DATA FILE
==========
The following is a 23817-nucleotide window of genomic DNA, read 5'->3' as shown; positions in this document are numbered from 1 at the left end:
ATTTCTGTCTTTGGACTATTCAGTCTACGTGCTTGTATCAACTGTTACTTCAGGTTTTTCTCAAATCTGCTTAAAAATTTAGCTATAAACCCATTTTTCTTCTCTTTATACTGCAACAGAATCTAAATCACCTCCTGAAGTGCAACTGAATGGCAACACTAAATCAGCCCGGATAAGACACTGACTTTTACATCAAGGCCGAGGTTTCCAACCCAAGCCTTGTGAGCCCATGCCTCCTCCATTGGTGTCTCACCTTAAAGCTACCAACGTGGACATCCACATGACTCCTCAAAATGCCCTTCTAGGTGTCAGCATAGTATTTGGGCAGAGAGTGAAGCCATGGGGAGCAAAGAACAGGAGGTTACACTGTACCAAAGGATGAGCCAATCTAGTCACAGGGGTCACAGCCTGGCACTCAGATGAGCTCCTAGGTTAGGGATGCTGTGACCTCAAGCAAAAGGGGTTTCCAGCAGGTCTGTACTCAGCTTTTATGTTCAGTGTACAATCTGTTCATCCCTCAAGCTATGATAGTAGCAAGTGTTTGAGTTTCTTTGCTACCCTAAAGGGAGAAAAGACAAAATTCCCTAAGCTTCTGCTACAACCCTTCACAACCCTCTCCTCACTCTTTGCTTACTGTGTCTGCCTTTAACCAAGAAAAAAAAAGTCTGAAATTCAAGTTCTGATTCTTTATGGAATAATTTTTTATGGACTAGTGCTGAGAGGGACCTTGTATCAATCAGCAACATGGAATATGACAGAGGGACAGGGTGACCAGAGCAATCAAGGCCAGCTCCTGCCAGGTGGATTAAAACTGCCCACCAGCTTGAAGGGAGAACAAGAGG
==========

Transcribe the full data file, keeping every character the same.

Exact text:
The following is a 23817-nucleotide window of genomic DNA, read 5'->3' as shown; positions in this document are numbered from 1 at the left end:
ATTTCTGTCTTTGGACTATTCAGTCTACGTGCTTGTATCAACTGTTACTTCAGGTTTTTCTCAAATCTGCTTAAAAATTTAGCTATAAACCCATTTTTCTTCTCTTTATACTGCAACAGAATCTAAATCACCTCCTGAAGTGCAACTGAATGGCAACACTAAATCAGCCCGGATAAGACACTGACTTTTACATCAAGGCCGAGGTTTCCAACCCAAGCCTTGTGAGCCCATGCCTCCTCCATTGGTGTCTCACCTTAAAGCTACCAACGTGGACATCCACATGACTCCTCAAAATGCCCTTCTAGGTGTCAGCATAGTATTTGGGCAGAGAGTGAAGCCATGGGGAGCAAAGAACAGGAGGTTACACTGTACCAAAGGATGAGCCAATCTAGTCACAGGGGTCACAGCCTGGCACTCAGATGAGCTCCTAGGTTAGGGATGCTGTGACCTCAAGCAAAAGGGGTTTCCAGCAGGTCTGTACTCAGCTTTTATGTTCAGTGTACAATCTGTTCATCCCTCAAGCTATGATAGTAGCAAGTGTTTGAGTTTCTTTGCTACCCTAAAGGGAGAAAAGACAAAATTCCCTAAGCTTCTGCTACAACCCTTCACAACCCTCTCCTCACTCTTTGCTTACTGTGTCTGCCTTTAACCAAGAAAAAAAAAGTCTGAAATTCAAGTTCTGATTCTTTATGGAATAATTTTTTATGGACTAGTGCTGAGAGGGACCTTGTATCAATCAGCAACATGGAATATGACAGAGGGACAGGGTGACCAGAGCAATCAAGGCCAGCTCCTGCCAGGTGGATTAAAACTGCCCACCAGCTTGAAGGGAGAACAAGAGG